It was in 1970 that His grace, Archbishop John Murphy established the Catholic community on the Bettws Estate as a parish under the title ‘Blessed David Lewis’, but the church building had existed here since 1966 and the Church (a community of the Baptised) had begun as Catholic people began moving into new homes with the buidling of the Bettws Estate.
From 1963, Mass was celebrated for the Catholics on the estate by Fr. Tom Donovan then Parish Priest of Malpas) and Frs Mullins and Mc Auliffe and there being no church building, Mass was said, first of all, in what was the doctor’s surgery in Meon Close (the site of the old Merry Miller on Monnow Way) , then in the shed which housed the old Bettws Mill, in the canteen shed provided for the building workers employed by Land & Co who built the estate and in th Pentwyn Public house. Many are the stories of the primitive conditions in which Mass was said in Laing’s shed. Finally, it was celebrated in another builders shed – this time, in a shed which was sited in what is now the church grounds, while the church itself was being built. Just before Christmas in 1966 the small but growing community of Catholics rejoiced in having a worthy setting for the celebration of Mass. The building was designed as “dual purpose” and many social events were held in the church.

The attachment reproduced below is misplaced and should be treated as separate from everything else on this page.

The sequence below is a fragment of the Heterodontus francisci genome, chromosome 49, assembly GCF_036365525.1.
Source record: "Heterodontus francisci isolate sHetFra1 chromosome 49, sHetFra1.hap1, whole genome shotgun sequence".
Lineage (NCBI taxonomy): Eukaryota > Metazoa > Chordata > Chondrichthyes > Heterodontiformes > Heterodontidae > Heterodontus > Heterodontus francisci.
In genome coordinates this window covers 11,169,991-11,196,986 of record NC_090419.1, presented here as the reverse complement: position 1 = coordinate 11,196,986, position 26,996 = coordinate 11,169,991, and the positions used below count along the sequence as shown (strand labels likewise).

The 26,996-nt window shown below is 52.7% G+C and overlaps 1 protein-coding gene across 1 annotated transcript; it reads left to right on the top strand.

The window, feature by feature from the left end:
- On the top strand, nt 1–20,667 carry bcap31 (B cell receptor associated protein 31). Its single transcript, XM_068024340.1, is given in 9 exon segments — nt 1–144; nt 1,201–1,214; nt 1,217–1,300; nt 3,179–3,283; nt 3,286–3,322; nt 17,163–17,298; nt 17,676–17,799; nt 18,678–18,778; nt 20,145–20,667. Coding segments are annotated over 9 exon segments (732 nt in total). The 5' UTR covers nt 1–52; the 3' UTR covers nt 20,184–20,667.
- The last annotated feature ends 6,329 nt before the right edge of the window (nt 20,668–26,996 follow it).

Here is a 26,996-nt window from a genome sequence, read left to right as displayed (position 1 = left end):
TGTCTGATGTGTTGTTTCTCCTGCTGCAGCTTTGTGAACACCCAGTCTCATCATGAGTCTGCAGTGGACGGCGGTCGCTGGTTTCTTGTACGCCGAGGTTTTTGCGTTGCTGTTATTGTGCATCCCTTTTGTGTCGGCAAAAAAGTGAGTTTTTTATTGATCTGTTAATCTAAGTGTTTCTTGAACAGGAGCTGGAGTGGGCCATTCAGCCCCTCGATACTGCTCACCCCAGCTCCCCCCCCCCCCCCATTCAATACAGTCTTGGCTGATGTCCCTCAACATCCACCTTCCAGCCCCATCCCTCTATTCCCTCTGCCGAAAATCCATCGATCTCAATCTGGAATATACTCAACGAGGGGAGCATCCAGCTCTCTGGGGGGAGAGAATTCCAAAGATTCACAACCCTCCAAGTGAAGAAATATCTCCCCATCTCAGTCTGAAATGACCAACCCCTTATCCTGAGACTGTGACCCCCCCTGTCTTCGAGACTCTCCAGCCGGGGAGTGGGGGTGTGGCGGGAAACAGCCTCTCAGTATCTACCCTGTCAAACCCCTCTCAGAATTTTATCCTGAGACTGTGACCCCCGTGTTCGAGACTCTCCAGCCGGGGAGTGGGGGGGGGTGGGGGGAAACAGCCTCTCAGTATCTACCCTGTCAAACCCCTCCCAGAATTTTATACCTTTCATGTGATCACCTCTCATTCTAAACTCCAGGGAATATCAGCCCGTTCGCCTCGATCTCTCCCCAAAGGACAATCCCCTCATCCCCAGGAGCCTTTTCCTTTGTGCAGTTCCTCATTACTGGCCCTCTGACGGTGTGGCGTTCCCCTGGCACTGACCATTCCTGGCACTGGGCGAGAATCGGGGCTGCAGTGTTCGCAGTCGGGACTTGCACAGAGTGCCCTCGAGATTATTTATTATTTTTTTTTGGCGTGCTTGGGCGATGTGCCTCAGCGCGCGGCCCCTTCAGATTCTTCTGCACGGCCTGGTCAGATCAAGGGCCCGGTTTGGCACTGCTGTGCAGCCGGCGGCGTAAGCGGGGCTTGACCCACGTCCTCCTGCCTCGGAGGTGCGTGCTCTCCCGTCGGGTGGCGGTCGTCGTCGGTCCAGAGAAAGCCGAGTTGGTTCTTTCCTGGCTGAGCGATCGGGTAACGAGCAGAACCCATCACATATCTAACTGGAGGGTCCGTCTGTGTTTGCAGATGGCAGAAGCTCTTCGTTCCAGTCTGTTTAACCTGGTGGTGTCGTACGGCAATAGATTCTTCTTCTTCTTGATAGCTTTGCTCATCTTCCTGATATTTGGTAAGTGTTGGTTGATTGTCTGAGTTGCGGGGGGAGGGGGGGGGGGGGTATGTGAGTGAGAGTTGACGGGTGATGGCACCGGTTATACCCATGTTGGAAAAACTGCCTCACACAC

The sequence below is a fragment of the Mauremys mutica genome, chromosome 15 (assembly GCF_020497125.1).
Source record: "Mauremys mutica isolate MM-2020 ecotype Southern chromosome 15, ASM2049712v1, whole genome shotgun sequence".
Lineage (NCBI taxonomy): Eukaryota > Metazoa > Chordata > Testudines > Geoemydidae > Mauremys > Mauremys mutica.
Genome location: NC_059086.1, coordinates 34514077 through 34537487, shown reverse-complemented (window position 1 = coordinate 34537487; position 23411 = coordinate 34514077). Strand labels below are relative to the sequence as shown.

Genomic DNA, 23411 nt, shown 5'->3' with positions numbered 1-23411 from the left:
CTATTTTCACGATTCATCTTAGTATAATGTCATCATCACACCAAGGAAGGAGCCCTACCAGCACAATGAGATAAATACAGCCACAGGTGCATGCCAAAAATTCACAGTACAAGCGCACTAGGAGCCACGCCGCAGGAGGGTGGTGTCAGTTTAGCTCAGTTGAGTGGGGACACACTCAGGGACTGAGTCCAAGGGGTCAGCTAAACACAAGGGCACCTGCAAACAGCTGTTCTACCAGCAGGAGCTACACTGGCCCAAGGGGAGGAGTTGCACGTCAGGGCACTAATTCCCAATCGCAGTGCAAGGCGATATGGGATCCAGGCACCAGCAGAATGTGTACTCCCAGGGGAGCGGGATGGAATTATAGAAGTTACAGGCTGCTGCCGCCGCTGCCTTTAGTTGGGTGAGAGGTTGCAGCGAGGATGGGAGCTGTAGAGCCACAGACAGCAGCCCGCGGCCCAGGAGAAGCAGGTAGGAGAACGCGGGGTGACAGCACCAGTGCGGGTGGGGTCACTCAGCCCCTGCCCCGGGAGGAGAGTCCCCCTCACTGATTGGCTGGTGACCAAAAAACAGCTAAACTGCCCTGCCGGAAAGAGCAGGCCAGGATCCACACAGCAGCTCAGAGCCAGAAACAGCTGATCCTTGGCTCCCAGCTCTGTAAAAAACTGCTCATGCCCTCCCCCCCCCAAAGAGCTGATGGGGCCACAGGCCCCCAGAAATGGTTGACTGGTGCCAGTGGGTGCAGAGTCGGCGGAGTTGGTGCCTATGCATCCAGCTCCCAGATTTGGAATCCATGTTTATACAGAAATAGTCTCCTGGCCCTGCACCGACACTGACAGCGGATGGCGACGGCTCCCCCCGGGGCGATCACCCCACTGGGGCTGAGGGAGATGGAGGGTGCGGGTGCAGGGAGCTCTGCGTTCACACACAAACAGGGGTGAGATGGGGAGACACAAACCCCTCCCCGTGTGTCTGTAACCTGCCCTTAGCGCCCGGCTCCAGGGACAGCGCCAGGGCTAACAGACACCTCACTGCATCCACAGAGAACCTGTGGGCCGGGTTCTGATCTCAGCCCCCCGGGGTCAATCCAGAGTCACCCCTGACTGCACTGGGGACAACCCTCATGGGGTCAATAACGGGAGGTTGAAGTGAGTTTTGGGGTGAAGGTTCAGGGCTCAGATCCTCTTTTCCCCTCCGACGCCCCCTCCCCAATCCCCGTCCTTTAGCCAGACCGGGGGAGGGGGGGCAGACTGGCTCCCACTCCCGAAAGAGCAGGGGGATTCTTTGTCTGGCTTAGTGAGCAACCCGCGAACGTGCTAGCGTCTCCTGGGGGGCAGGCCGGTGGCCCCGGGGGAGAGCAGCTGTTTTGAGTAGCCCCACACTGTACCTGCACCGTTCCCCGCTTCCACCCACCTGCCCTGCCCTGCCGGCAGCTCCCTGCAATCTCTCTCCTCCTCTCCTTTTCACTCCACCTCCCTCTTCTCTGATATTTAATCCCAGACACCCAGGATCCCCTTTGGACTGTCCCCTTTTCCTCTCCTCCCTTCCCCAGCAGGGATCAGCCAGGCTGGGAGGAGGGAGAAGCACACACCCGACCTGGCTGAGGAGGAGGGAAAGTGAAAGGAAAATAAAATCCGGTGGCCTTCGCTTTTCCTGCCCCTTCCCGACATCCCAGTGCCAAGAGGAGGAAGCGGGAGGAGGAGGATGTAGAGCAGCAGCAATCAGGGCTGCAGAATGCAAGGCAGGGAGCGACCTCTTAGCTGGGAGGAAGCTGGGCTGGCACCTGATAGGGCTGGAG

The church building was formally open by Archbishop Murphy in 1967 with Solemn Mass.
In 1970 some parishioners asked the Archbishop if Bettws might have its own Parish Priest.
The Archbishop consented and Fr Philip Mc Auliffe was appointed and moved from the Presbytery at St Anne’s to live in a Council Flat at 40 Lambourne Way. The Parish of ‘Blessed David Lewis’, Bettws was born.